Lip Tie in Babies: What Parents Need to Know

While infant lip ties are usually harmless, they can lead to challenges with feeding and weight gain. Learn more about how to diagnose and treat lip ties.

Newborn baby holds his mom's finger

Cara Dolan / Stocksy

You may have heard of being "tongue-tied," but have you ever heard of a lip tie? For some babies—and toddlers—lip ties can present breastfeeding challenges. Others may experience problems gaining weight, particularly in/with severe cases. The good news is that, in most instances, lip ties are not dangerous. They are pretty straightforward: to diagnose and treat. However, if you are worried about your child, it's important you learn everything you can about this condition.

Read on to learn more about lip ties in babies and toddlers.

What Is a Lip Tie?

"Lip ties occur when the tissue (frenulum) that connects the upper lip to the gums is too short or tight," says Leah Alexander, M.D. FAAP, a board-certified pediatrician in New Jersey. "This makes it difficult for a baby to move their lip up and down, which can cause problems with feeding, speaking, oral hygiene, and even dental health. Lip ties are more common in newborns than in older children."

According to the Cochran Library, lip ties occur in 4 to 11% of newborns, making them relatively common. Although lip ties are not as well-studied as tongue ties, it is thought that the cause of lip ties may be hereditary.

"What happens is at about 12 weeks gestation, the soft tissue in this area begins to recede," explains Christine Miroddi Yoder, MA, CCCSLP, CLSE, a speech language pathologist and certified lactation supporter and educator. "With lip and tongue ties, that soft tissue remains. It's not anything the parent did wrong, and we don't yet know why that, in some cases, the tissue recedes and others it does not."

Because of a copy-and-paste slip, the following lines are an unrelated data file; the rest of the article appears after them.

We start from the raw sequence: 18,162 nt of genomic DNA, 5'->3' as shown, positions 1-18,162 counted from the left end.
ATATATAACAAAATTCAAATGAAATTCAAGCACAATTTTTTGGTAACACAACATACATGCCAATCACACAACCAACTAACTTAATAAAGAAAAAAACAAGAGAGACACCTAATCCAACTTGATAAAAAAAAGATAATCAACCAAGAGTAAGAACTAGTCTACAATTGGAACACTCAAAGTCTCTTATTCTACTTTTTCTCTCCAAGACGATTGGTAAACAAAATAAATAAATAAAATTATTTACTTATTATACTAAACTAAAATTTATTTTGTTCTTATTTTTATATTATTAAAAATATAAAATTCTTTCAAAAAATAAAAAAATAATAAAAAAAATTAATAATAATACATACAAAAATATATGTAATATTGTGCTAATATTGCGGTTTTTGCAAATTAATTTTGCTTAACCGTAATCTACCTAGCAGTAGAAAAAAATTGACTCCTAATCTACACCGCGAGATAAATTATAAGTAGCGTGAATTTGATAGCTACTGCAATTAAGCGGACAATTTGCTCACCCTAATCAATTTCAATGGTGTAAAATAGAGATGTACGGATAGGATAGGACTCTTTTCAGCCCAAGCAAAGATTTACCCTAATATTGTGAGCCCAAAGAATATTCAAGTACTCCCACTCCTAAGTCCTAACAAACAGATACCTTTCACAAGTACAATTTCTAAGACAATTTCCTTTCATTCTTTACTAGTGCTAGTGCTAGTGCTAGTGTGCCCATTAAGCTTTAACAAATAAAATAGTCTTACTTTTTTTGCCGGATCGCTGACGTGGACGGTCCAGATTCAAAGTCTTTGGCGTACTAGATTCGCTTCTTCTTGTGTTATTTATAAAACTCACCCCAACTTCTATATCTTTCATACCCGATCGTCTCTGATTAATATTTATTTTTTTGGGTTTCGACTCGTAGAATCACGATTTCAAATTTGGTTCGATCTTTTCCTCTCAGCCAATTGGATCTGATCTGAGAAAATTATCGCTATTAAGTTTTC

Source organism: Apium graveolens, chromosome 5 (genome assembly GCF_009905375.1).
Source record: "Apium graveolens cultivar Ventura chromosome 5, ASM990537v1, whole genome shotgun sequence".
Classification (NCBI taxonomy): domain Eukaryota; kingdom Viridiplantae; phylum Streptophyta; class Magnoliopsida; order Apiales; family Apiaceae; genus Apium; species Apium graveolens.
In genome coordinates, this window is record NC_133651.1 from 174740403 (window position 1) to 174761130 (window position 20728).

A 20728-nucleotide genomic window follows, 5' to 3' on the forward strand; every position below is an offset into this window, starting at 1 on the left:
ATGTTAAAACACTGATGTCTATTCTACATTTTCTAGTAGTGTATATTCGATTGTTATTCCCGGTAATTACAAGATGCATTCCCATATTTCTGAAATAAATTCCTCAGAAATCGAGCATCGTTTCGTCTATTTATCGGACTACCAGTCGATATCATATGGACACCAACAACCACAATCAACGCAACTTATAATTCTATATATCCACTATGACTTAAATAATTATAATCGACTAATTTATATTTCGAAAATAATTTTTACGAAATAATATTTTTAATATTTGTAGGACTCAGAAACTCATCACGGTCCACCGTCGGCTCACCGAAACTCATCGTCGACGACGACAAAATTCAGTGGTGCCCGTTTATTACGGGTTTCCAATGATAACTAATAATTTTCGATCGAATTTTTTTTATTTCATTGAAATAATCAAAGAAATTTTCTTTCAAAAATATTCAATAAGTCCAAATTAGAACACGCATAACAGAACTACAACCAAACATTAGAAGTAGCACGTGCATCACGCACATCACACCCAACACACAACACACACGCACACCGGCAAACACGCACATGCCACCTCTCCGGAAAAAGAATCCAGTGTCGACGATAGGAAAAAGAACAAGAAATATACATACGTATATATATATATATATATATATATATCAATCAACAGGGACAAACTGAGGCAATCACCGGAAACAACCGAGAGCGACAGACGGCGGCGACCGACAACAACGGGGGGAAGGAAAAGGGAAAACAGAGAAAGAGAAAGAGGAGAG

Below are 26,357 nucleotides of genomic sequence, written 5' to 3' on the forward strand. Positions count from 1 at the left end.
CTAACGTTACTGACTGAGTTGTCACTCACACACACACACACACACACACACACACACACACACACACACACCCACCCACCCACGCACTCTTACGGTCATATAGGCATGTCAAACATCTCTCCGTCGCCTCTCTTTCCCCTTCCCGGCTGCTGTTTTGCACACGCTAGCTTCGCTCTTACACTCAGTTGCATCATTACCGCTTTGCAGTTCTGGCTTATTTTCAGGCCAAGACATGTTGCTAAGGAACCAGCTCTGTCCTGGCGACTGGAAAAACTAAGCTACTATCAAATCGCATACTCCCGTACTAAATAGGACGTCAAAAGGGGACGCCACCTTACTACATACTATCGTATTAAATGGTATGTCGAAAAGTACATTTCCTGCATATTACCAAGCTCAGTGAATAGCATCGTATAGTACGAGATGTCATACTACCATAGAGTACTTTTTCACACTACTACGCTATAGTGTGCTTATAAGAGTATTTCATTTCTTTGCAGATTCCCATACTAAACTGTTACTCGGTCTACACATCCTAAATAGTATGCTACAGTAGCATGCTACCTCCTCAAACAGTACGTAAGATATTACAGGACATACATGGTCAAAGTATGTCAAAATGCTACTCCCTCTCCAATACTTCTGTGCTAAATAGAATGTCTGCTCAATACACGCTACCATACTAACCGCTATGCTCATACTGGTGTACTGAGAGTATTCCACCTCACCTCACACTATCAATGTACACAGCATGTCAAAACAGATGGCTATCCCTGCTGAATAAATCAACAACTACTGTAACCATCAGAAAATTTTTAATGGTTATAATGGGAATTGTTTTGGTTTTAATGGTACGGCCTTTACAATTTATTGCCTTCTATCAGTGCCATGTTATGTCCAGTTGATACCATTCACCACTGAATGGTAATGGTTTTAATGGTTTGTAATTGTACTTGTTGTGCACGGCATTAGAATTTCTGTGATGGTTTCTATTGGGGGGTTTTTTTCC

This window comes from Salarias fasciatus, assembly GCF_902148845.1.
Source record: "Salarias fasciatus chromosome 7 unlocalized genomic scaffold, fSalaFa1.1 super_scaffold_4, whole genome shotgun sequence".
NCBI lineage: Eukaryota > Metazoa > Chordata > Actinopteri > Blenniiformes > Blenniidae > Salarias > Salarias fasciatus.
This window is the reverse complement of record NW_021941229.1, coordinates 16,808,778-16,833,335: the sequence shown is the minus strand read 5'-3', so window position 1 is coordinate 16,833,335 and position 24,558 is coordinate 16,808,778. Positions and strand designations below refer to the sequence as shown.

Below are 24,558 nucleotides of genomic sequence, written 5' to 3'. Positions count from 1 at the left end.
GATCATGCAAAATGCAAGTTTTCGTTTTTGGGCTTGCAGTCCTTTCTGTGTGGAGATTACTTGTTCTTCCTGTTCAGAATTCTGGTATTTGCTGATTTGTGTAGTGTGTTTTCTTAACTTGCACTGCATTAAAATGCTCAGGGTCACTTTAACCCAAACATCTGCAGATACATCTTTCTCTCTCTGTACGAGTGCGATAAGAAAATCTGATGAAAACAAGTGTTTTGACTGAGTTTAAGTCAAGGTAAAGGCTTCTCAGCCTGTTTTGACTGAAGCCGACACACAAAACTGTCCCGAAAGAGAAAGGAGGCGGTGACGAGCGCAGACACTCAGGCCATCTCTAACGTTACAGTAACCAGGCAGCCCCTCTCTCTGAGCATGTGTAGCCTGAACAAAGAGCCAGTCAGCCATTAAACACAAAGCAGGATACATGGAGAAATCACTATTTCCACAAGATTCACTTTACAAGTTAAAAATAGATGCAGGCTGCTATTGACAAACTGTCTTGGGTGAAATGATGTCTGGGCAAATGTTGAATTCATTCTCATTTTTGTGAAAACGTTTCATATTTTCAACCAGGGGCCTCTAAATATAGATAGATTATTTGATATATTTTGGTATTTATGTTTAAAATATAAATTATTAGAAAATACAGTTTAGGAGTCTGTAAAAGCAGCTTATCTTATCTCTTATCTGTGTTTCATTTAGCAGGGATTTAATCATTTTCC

What Are the Signs and Symptoms of a Lip Tie?

Most infant lip ties are discovered if/when baby struggles to latch while nursing, but there are other signs, too.

Signs of a Lip Tie In Baby

  • Difficulty latching to the breast
  • Difficulty breathing while trying to feed
  • Becoming worn out or tired from the exertion of trying to feed
  • Slow or no weight gain
  • Gassiness, fussiness, and/or colic

Parents who breastfeed may notice that their breasts still feel engorged after feeding because their infant can't latch or suck properly. Unfortunately, engorgement can lead to blocked ducts and mastitis, which can be chronic when a baby cannot empty the breast of milk. Sometimes, bottle feeding can help alleviate symptoms, but parents should have their child evaluated if the lip tie prevents them from feeding.

Do Lip Ties Affect Language?

While some believe lip and tongue ties impact language, the truth is no one really knows for sure. Since articulation disorders and lip and tongue ties are common in children, it's not surprising to see them frequently co-occur. But correlation isn't the same as causation.

"This is a hot-button topic amongst speech-language pathologists," says Jessica Austin, MA, CCC-SLP speech-language pathologist at Waldo County General Hospital in Belfast, Maine. "There is evidence that a tongue tie (with or without a lip tie) can cause or contribute to feeding and swallowing issues, but there is no evidence that a tongue tie (with or without a lip tie) causes articulation or speech sound disorders."